The Author : When the first rehearsal takes place, the camera crew have their rehearsal period. In "Rope" there was a 10-day period of camera rehearsal only. We had a spotlight underneath the lens hitting the floor and when the camera hit the position, that spot was marked on the floor with a number for position. Also, there was a backmark for the dolly itself. So there were two sets of marks, one for the dolly position and one for the front lens, because of the swing of the arm. All the shots were marked out on a plan in squares, and this made re-takes easy. We re-took five reels because of colour problems.
Miss Mander : How were the cues given?
The Author : The continuity girl on the back of the dolly did the dolly cueing by tapping the operator on the shoulder when he was in position. A man with a pointer pointed to the next spot, so that the man swinging the arm would know where to go.
Mr. Tanner : What is the work of the editor?
The Author : The editor works on the scrip! ahead of shooting. My present picture was laid out in the rough and the editor made his comments after the cameramen. He now works on paper, not on the film.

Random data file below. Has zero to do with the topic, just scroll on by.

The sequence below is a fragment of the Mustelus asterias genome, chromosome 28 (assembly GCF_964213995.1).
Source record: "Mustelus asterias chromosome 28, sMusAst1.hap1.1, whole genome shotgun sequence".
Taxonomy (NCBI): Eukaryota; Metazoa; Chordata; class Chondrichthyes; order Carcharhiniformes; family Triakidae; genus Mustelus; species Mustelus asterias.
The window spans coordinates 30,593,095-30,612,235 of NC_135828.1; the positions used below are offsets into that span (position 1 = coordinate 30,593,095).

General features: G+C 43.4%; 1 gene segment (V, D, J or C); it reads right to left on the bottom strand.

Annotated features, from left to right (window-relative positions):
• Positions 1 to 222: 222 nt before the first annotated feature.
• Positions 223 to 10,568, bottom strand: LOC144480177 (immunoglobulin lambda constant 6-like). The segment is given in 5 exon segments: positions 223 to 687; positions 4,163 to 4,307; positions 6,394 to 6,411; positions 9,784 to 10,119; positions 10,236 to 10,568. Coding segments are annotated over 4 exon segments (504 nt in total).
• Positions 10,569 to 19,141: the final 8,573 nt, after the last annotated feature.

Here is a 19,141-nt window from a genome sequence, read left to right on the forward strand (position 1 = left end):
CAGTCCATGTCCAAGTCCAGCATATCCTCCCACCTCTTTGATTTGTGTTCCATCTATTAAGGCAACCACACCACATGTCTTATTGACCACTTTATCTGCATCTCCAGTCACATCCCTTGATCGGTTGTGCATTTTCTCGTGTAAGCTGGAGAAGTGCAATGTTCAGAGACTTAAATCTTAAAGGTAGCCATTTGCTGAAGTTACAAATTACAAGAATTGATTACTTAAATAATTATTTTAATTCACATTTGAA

Mr. Peter Hoyle : Has the boom operator opportunity for rehearsal?
The Author : He gets more opportunities for rehearsal this way.
Mr. Ridley : The preparation of your detailed script reminded me very much of the Independent Frame process. What are your re-actions to Independent Frame?
The Author : I know nothing about it. I gather that it is as though you had made a picture and took all the cuts apart and set them up individually. It feels to me as though there is a restriction of movement.
Mr. J. Adkins : If you could have attached to your camera a television system showing the picture all the time, do you think it would be advantageous?
The Author : Definitely. This is television. There is a great similarity in technique.
Mr. Charles Frend : What is the time saved on the over-all schedule?